VICE: Hey, Nadine. How’s the Pleasure Hospital coming along?
Nadine Gary: Oh, it’s going great. It’s the last stretch, and there’s a lot going on. The equipment is set up. The patients are being taken care of for medical visits before their operation. Everything is coming together, really.
Are you open yet?
We opened on the second or third of March. Surgeons from the United States came on the first, and that’s when we started treating people. We’d never treated anybody in that hospital before.
That’s exciting. Why did you call it the Pleasure Hospital?
Because, really, that’s what it’s about. It’s about restoring pleasure—sexual pleasure. We know we’re putting our finger on a taboo. Women’s sexuality has always been something people look down upon, that women feel guilty about. With that psyche of feeling so guilty, so ashamed, they go to the extent of cutting off somebody’s clitoris. We want to restore women’s integrity and women’s beauty. Part of the woman’s duty is her sexuality, which is very noble.
We Need to Quit Our Obsession with Meat Before It Kills Us
On Sunday, March 9, Pitt Cue Co.—the meat mecca just off London’s Carnaby Street—hosted a special evening, a one-off “Highland Beef Night” that featured a nose-to-tail menu of beef dishes made from a pair of Highland cows the restaurant bought a year ago from a Cornish farmer. The animals spent two months dry-aging, their flesh and bones eventually finding their way into dishes like beef scrumpets, beef and bone-marrow pasties, and the king of all cuts, rib of beef.
All of it was fucking fantastic. Not many places in London do the things to pigs and cows that Pitt Cue does. But with everyone smiling at each other—lips slicked with grease, teeth like fence posts that live animals had been fired into—I couldn’t help thinking that there was something a bit culty about a group of humans gathering together to eat two specific cows.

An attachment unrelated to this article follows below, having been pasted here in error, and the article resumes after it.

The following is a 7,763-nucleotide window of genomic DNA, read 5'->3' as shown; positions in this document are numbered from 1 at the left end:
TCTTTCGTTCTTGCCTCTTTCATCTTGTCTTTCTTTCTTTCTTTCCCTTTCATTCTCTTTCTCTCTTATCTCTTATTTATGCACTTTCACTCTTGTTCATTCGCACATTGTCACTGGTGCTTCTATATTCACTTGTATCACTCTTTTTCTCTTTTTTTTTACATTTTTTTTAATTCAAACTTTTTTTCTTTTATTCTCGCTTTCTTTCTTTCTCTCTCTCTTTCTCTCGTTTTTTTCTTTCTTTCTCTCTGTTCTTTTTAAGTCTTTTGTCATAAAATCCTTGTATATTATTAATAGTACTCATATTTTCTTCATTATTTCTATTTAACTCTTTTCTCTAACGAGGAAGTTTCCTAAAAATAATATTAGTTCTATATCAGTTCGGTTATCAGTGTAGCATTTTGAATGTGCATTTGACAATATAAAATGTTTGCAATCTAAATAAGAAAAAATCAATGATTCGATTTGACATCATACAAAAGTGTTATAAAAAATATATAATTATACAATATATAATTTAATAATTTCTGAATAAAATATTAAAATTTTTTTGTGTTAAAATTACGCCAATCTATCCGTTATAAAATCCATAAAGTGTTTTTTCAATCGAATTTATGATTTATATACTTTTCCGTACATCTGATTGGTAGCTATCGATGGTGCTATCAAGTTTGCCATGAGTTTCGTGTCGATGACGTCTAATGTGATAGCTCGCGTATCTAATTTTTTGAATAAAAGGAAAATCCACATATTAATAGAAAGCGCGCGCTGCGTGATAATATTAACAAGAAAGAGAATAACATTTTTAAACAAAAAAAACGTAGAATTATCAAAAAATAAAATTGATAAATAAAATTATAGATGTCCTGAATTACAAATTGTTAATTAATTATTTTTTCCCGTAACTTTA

Locavore obsessives will kick their hooves at this. Speak to any chef, food critic, restaurateur—whomever—and they’ll give you the eat-better-meat-less-often argument, droning on about where the animals lived, what they ate, how humanely they died, which artisan coffee they drank, etc., etc. All of that is irrefutable. If you’re going to eat meat, you can do your part by eating the best quality available and, when you can, consuming the animal’s less popular parts (neck fillet, onglet, cheek, trotters, that kind of stuff) and not just the common cuts.
Meanwhile, we’ve become increasingly obsessed with meat. If an event like Highland Beef Night had been touted even a few years ago, there’s no way it would have pulled in the people it did on Sunday. Meat is now highly fetishized, especially among young people. Burgers are the new tits—if you look at any social media platform, there are as many 20-something men posting photos of ground flesh covered in neon sauce as there are sharing that zero-gravity Kate Upton video. We’ve become a society of rabid carnivores, and it’s not just getting tiresome—it’s fucking killing us.